The Empire of Japan's military aviation industry played catch up to the world on its path to World War 2 (1939-1945). This meant a period of purchasing foreign-originated products while also observing the changes undertaken by major military powers of the period with some being directly visited by Japanese representatives. All this occurred while attempting to grow a viable local aviation industry that would bring Japanese air power to the modern age. The commitment eventually proved fruitful for the early-war aircraft exhibited by the Empire were some of the best of their type anywhere in the world, serving the massive Japanese war machine well during its campaigns to conquer swathes of territory across the Pacific and Asia.
The Mitsubishi concern became primarily recognized by war's end for its classic A6M "Zero" fighter but the company also produced several notable bombers and experimental aircraft. One of its seemingly lesser known - or largely forgotten - contributions became the popular F1M seaplane developed primarily for the over-water reconnaissance and warship gunfire direction roles. Work on the aircraft began in 1934 and first flight of this biplane was recorded during June of 1936 with service introduction following in 1941. Some 1,118 examples were operated by the Imperial Japanese Navy (IJN) in the World War that followed.
Four prototypes of the F1M1 model emerged and these proved the design was not without flaws. Directional stability left something to be desired and water-handling characteristics were not entirely acceptable which forced an extensive period of testing and revision in which many facets of the aircraft were revised - often times for the better. The additional commitment led to the much improved F1M2 mark which became an excellent aircraft under the stresses of war. A two-seat version of this mark then appeared as the F1M2-K.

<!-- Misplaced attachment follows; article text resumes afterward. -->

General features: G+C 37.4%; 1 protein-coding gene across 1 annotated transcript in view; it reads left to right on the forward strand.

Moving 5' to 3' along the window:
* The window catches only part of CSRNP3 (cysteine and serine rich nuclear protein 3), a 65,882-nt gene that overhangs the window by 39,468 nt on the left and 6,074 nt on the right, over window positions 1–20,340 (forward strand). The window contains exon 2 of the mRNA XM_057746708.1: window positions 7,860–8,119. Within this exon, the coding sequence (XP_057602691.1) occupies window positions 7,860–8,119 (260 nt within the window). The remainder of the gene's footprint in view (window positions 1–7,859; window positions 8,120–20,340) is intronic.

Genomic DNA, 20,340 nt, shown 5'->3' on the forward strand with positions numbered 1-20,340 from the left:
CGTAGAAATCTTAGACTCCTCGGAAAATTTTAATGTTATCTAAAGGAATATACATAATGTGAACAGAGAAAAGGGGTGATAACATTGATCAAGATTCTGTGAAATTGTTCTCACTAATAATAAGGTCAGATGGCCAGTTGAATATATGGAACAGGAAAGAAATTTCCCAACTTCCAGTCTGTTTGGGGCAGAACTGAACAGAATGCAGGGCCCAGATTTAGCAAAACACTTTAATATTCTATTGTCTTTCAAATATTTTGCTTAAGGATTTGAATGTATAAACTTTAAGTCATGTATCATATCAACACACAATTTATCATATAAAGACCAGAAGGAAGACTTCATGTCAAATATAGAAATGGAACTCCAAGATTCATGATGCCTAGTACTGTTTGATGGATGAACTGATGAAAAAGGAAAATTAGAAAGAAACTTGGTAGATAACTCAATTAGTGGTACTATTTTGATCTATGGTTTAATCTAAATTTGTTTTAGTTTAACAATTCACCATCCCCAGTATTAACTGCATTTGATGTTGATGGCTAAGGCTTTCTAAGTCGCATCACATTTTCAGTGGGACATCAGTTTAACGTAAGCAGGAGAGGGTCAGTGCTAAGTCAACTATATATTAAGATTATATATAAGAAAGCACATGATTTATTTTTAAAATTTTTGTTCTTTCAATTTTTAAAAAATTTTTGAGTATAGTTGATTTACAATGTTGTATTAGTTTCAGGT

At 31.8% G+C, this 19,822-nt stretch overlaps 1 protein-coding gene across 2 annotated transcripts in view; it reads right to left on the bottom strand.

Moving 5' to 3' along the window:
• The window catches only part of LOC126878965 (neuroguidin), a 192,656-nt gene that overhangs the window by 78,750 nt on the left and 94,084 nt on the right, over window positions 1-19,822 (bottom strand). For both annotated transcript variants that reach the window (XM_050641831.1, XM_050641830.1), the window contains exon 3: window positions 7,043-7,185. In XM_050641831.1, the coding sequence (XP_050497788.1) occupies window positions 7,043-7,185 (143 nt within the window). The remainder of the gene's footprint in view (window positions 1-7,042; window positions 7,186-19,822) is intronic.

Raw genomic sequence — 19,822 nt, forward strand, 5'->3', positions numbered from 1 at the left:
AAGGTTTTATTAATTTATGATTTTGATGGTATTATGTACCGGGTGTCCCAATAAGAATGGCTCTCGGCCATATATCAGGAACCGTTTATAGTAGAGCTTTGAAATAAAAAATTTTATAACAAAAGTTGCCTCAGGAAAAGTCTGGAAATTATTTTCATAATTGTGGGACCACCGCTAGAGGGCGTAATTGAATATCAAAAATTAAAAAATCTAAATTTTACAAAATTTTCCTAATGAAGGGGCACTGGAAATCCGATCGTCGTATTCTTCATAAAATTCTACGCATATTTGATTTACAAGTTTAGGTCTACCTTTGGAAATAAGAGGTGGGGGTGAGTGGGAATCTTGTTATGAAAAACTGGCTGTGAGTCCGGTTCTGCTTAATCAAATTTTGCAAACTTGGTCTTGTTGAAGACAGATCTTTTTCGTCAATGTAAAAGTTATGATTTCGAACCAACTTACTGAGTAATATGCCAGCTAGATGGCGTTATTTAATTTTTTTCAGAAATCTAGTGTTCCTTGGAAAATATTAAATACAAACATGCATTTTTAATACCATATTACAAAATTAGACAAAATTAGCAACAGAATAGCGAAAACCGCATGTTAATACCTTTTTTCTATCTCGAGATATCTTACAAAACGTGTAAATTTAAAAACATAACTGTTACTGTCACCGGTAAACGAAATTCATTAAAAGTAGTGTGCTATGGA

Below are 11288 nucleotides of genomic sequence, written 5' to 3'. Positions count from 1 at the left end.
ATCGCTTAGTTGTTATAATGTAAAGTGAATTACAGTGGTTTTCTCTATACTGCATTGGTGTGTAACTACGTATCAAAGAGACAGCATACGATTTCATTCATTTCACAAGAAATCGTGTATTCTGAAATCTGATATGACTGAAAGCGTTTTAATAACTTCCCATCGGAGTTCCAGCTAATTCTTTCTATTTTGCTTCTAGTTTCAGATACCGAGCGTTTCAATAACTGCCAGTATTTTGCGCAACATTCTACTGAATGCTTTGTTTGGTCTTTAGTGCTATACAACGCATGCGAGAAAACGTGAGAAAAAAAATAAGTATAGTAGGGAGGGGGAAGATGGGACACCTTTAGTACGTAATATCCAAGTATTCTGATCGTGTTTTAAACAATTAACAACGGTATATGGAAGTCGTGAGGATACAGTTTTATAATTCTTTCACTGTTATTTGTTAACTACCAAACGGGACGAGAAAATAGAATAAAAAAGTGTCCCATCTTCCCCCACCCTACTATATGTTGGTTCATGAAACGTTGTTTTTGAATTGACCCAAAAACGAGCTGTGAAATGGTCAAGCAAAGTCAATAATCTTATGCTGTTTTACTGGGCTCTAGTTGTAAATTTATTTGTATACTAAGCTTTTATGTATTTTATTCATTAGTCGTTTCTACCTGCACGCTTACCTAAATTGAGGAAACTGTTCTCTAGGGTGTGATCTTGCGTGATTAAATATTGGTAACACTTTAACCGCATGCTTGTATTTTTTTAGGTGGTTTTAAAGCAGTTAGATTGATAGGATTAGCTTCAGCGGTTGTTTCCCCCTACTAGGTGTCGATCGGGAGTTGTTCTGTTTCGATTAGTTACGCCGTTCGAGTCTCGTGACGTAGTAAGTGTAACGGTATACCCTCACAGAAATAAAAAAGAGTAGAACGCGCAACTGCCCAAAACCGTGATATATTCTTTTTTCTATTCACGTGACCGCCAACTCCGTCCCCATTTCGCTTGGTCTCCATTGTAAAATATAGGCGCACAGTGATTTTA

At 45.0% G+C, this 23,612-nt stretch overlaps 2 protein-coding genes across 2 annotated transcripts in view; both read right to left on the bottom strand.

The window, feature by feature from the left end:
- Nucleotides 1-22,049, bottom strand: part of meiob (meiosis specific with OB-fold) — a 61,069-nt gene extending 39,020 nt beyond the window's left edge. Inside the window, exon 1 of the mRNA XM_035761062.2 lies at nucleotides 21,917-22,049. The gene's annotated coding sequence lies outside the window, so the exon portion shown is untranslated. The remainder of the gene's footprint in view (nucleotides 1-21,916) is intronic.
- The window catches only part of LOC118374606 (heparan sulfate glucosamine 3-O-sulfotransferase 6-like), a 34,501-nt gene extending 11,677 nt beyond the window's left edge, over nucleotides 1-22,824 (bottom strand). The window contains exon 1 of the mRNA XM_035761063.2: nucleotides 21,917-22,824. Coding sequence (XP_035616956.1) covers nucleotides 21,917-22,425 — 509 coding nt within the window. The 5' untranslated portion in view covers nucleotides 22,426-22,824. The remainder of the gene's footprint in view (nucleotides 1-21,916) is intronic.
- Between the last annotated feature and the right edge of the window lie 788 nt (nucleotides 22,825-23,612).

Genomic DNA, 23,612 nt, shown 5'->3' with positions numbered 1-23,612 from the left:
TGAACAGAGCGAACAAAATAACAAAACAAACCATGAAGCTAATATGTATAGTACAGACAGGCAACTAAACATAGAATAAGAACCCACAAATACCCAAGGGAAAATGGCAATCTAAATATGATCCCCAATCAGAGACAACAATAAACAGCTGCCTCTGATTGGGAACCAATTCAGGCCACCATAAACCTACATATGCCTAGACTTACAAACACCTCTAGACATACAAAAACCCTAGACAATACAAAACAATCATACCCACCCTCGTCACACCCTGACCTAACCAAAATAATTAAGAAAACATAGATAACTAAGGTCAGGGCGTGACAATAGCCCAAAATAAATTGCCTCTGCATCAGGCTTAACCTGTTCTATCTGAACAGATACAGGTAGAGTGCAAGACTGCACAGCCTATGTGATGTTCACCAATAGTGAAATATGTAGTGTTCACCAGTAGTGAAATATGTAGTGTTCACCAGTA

Mitsubishi managed the early production initiative for the IJN and totaled 524 aircraft before the charge fell to the 21st Naval Air Arsenal (Sasebo) and the remaining 590 aircraft followed to complete the 1,118 aircraft total (this total to include the four prototypes). The aircraft served on all manner of Japanese warships and became a proven performer, playing major and minor roles (including that of submarine-hunter and Search and Rescue) across a variety of major entanglements - from supporting amphibious assault operations to participation in famous battles such as the Battle of Midway during June of 1942. They were in play across the vastness of the Pacific campaign up until the end of the war in August of 1945 - such was its field value. By the end of the war, with the Japanese initiative all but lost to the advancing Allied tide, the remaining stock of F1M floatplanes was used as a local defense measure over the Japanese homeland where its value was decidedly reduced against better-performing, higher-flying aircraft used by the enemy.
To the Allies, the F1M was recognized under the codename of "Pete". The aircraft was also used by the forces of Indonesia and Thailand to an extent.
- Ground Attack
- Anti-Submarine Warfare (ASW)
- Navy / Maritime
- Search and Rescue (SAR)
- Reconnaissance (RECCE)
31.17 ft (9.5 m)
36.09 ft (11 m)
13.12 ft (4 m)
4,255 lb (1,930 kg)
6,294 lb (2,855 kg)
230 mph (370 kph; 200 kts)
30,971 feet (9,440 m; 5.87 miles)
460 miles (740 km; 400 nm)
1,725 ft/min (526 m/min)
2 x 7.7mm Type 97 machine guns in fixed, forward-firing mounts on the fuselage.
1 x 7.7mm Type 92 machine gun on a trainable mount in the rear cockpit.
2 x 132 lb conventional drop bombs under the wings (one per wing).
F1M - Base Series Designation
F1M1 - Initial mark covering four prototypes
F1M2 - Improved mark for serial production
F1M2-K - Two-seat trainer variant based on the F1M2 production model.